Then I asked some of my New Orleans friends. Their answers:
Alicia: Does “my son got really upset because he couldn't get crawfish while we were in Tennessee” count?
Mignon: I took my son to his first Mardi Gras parade when he was 11 days old and didn’t think twice about it.
Mindy: We were driving to Florida for vacation and stopped at a Subway for lunch (where my kids had never been before). My son ordered a roast beef with gravy and when they said that they didn't have any gravy, he said, “What do you put on it to keep it from being dry?”
Morgan: My child's first “food” was a wedding cake Plum Street Snowball at the Jazz Fest (with condensed milk).
Andy: Our kids have made it to at least one day of Jazz Fest every year of their lives. That means my son was a 3 weeks old at his first Fest and my daughter was in utero. If they go to college out of state, they are going to have a serious conflict on their hands: stay at school and prep for finals, and other unnamed activities, or keep the streak alive.
Katy: My sister’s kids know every vagina euphemism thanks to the women’s dance groups in New Orleans.
Emily: This doesn't really count, but from 4-7, my daughter always thought King Cakes were in celebration of Martin Luther King, Jr. The timing is just confusing.
Katie: My son’s favorite toys are plastic Mardi Gras cups and a foam football we caught at the Krewe of Jingle. Also, the night before his first birthday he woke up while we were eating a late dinner and proceeded to put away about half of a large surf n turf po-boy from Parkway. I was so in awe of the sheer volume (not to mention his good taste) that I didn't stop him.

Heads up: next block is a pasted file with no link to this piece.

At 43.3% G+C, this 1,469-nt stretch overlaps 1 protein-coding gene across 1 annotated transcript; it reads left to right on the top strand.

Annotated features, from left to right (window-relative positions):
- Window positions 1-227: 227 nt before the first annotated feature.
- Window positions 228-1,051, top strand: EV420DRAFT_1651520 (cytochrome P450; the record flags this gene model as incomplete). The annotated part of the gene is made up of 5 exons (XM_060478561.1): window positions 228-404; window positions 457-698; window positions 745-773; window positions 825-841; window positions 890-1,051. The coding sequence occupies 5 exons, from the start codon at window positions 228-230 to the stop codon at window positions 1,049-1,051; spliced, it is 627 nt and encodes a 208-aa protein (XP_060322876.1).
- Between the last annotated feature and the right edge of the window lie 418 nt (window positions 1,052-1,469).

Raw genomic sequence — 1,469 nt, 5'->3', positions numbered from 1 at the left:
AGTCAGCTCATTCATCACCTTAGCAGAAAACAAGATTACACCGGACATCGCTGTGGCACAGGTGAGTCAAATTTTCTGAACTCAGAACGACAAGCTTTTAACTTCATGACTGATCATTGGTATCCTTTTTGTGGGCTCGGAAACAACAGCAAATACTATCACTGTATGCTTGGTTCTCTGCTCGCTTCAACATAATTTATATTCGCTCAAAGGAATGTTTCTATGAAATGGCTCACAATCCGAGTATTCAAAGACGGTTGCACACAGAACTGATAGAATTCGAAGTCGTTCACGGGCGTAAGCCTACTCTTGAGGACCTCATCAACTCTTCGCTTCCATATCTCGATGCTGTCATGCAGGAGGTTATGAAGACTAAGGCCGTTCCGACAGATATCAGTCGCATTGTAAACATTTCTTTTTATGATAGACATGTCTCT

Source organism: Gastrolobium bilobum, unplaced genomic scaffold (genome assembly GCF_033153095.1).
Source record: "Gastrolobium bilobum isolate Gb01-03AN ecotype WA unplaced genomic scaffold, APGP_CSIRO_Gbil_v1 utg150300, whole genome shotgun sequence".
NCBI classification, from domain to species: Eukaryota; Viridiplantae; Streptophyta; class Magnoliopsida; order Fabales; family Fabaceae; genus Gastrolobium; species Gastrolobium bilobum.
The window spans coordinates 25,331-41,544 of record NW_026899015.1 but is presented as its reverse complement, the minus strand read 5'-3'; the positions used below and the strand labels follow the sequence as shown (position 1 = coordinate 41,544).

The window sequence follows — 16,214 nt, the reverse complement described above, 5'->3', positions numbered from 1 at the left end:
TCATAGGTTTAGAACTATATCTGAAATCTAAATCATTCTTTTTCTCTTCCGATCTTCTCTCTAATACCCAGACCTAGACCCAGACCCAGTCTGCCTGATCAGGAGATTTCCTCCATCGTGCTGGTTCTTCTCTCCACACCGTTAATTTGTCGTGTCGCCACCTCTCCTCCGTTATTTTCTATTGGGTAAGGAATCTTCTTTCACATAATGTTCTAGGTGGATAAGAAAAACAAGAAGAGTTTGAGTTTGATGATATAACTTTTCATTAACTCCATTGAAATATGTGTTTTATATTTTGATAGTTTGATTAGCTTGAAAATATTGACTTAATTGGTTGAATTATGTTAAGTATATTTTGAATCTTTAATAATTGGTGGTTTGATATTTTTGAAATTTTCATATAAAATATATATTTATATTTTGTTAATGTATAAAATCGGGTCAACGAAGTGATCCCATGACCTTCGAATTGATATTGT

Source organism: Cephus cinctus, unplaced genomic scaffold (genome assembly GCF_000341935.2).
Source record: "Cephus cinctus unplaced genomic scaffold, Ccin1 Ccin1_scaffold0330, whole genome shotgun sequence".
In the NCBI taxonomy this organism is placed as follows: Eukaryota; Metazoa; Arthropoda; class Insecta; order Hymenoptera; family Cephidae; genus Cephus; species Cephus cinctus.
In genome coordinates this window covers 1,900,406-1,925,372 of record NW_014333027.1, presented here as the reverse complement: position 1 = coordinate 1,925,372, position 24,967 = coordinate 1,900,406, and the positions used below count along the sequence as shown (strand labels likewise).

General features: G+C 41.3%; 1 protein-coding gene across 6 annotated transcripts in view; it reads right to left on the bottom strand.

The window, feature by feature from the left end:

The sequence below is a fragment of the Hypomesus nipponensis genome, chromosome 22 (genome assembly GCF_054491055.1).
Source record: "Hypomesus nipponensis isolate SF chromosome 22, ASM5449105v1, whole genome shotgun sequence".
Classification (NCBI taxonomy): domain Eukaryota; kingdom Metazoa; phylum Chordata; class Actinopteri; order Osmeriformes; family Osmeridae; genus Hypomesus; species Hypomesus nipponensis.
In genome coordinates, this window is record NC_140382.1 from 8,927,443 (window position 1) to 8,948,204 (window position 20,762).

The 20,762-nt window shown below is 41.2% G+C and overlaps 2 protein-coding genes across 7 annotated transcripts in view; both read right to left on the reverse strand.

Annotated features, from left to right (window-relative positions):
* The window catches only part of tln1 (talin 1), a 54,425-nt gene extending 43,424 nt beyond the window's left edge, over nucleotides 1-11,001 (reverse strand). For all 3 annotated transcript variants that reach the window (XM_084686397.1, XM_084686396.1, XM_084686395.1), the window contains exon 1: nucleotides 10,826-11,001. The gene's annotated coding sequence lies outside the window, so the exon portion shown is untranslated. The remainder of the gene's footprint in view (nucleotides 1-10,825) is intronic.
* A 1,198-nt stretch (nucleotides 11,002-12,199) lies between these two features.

SarahJane: I let my kid play with fake poop and shot glasses because that’s what they threw her during a parade.
But I think my favorite came from my friend Erika: When my son was little and we would go to the North Shore, ( or anywhere across any of the bridges required to leave/enter the city), heading home and crossing the Twin Spans or Causeway, William would always ask, “Are we going back to our world now?”
I liked that one because that’s exactly how I felt coming home from St. Louis. It was really fantastic to see all of my college friends. It’s amazing to see them as professionals and moms after so many years of seeing them mostly bleary-eyed and hungover – through my own bleary eyes – over plates of greasy omelets at our favorite college diner. I love watching my friends parent. I love that one of my friends was a … ahem … dancer in college and is now a Girl Scout leader. Visiting was a truly great experience.
But I can’t tell you how happy I am to be back in my world now.
P.S. I’m not kidding about that fundraiser. Come out and buy a beer or a cocktail at Pints for the Playground and help Morris Jeff Community School get one step closer to a real school playground for our kids!